A visual guide to stock splits
Imagine a shop window containing chunks of cheese.
If the value of this cheese increases over time, the price may be more than most people are willing to pay. This poses a problem because stores want to keep selling cheese while people still want to eat it.
The obvious solution is to break the cheese into smaller pieces. That way, more people can afford a portion of it again, and those who want more can simply buy more small pieces.
The total volume of cheese is still worth it, just the portion size has changed.As shown in FIG stock trading As it turns out, the same concept applies to stock splits.
Like a cheese wheel, stocks can be split in a number of different ways. Some of the more common splits are 2-for-1, 3-for-1, and 3-for-2. Less common splits can also occur, such as when Apple increased its outstanding shares by a 7-to-1 ratio in 2014.
Why companies do stock splits
Of course, stocks are not cheese.
The real world of financial markets driven by macro trends animal spiritsMore complicated than the items in a shop window.
If the company wants their stock price to continue to rise, why would they split it, effectively lowering the price? Here are some specific reasons:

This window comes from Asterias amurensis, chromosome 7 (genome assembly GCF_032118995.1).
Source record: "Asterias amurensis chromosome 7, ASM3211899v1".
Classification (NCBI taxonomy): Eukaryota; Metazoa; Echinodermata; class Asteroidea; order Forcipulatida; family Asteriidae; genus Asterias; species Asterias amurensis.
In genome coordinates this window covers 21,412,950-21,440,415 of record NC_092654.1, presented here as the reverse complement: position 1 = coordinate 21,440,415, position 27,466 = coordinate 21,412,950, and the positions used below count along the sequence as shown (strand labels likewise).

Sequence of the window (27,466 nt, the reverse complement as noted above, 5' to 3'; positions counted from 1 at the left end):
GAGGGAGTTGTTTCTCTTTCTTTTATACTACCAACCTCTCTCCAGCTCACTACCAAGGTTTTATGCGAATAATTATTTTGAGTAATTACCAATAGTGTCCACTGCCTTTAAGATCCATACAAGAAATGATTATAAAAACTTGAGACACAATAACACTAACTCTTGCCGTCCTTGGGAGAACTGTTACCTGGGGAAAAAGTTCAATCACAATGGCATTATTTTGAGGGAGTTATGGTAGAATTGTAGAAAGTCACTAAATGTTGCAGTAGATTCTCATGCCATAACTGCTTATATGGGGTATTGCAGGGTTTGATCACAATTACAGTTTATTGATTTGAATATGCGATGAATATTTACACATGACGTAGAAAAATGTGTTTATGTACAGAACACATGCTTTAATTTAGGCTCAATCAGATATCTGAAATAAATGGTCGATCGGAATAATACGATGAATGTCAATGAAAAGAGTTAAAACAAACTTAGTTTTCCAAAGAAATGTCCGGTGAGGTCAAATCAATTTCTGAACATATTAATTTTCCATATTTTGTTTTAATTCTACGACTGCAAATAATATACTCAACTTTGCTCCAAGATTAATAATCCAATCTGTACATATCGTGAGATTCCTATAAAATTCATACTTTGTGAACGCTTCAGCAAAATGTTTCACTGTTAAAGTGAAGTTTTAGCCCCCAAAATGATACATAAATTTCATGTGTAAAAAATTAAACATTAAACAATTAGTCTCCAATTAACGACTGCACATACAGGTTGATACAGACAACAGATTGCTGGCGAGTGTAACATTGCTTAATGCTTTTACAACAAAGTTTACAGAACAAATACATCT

As our cheese example illustrates, stocks sometimes see prices rise to the point where they are no longer available to a broad range of investors. Splitting stocks (even if individual stocks are cheaper) is an effective way to increase the total number of investors who can buy stocks.
2. Send a message
In many cases, announcing a stock split is a harbinger of a company’s prosperity.Nasdaq finds companies that split stock outperform the market. This may be due to investor excitement and the fact that companies often split their shares as they approach growth.
3. Lower capital costs
Overpriced stocks have spread Broader than comparable stocks. When spreads (the difference between the bid and ask prices) are too large, they can eat into investors’ returns.
4. Meet the indicator standards
In certain specific circumstances, a company may wish to adjust its share price to meet certain index requirements.
An example is the Dow Jones Industrial Average (DJIA), a well-known 30-stock benchmark. The Dow is considered a price-weighted index, meaning that the higher a company’s share price, the more weight and influence it has in the index.Shortly after Apple’s 7-for-1 stock split in 2014, shares fell from about $650 to $90, the company was hit Add to to the Dow Jones Index.
On the other hand, a company might decide to do a reverse stock split. This takes the number of existing shares investors hold and replaces them with fewer shares at a higher price. In addition to the general stigma associated with lower share prices, companies need to keep their prices above a certain threshold or face the possibility of being delisted from exchanges.
Stock Splits Happen, But Not Inevitable
Alphabet will be the latest high-profile company to split its stock in early 2022.the company’s 20 for 1 The stock split, designed to make the share price more accessible to retail investors, lowered the price from about $2,750 per share to $140.
Conversely, Berkshire Hathaway, as we all know, never split its stock. Thus, a single share of BRK.A is worth over $470,000. The legendary founder of Berkshire Hathaway, Warren Buffettthe reasons for splitting the stock run counter to his buy-and-hold investment philosophy.